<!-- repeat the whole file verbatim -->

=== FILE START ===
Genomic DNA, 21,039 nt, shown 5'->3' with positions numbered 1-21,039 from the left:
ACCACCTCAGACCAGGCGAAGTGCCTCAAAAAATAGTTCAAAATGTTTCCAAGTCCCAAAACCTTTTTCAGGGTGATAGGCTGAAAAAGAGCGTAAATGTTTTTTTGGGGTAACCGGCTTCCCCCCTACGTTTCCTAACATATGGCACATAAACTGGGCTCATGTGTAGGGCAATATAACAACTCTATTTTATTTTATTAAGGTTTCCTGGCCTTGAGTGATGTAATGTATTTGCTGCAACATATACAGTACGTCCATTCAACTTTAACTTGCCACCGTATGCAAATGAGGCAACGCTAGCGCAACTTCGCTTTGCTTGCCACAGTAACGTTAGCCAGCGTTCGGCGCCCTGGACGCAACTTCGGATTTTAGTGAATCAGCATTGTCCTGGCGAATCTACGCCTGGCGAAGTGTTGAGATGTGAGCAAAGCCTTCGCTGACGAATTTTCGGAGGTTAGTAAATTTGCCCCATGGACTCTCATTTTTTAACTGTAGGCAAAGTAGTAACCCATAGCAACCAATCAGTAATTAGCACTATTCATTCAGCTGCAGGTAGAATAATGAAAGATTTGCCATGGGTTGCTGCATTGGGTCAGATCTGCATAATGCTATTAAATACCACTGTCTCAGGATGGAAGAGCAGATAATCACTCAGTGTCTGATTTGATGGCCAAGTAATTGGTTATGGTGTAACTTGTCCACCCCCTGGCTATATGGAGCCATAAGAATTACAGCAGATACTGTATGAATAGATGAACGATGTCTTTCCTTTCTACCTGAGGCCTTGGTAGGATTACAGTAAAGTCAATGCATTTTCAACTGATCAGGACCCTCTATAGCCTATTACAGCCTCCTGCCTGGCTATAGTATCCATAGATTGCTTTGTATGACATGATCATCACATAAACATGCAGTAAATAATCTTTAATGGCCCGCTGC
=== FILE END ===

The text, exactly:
Genomic DNA, 21,039 nt, shown 5'->3' with positions numbered 1-21,039 from the left:
ACCACCTCAGACCAGGCGAAGTGCCTCAAAAAATAGTTCAAAATGTTTCCAAGTCCCAAAACCTTTTTCAGGGTGATAGGCTGAAAAAGAGCGTAAATGTTTTTTTGGGGTAACCGGCTTCCCCCCTACGTTTCCTAACATATGGCACATAAACTGGGCTCATGTGTAGGGCAATATAACAACTCTATTTTATTTTATTAAGGTTTCCTGGCCTTGAGTGATGTAATGTATTTGCTGCAACATATACAGTACGTCCATTCAACTTTAACTTGCCACCGTATGCAAATGAGGCAACGCTAGCGCAACTTCGCTTTGCTTGCCACAGTAACGTTAGCCAGCGTTCGGCGCCCTGGACGCAACTTCGGATTTTAGTGAATCAGCATTGTCCTGGCGAATCTACGCCTGGCGAAGTGTTGAGATGTGAGCAAAGCCTTCGCTGACGAATTTTCGGAGGTTAGTAAATTTGCCCCATGGACTCTCATTTTTTAACTGTAGGCAAAGTAGTAACCCATAGCAACCAATCAGTAATTAGCACTATTCATTCAGCTGCAGGTAGAATAATGAAAGATTTGCCATGGGTTGCTGCATTGGGTCAGATCTGCATAATGCTATTAAATACCACTGTCTCAGGATGGAAGAGCAGATAATCACTCAGTGTCTGATTTGATGGCCAAGTAATTGGTTATGGTGTAACTTGTCCACCCCCTGGCTATATGGAGCCATAAGAATTACAGCAGATACTGTATGAATAGATGAACGATGTCTTTCCTTTCTACCTGAGGCCTTGGTAGGATTACAGTAAAGTCAATGCATTTTCAACTGATCAGGACCCTCTATAGCCTATTACAGCCTCCTGCCTGGCTATAGTATCCATAGATTGCTTTGTATGACATGATCATCACATAAACATGCAGTAAATAATCTTTAATGGCCCGCTGC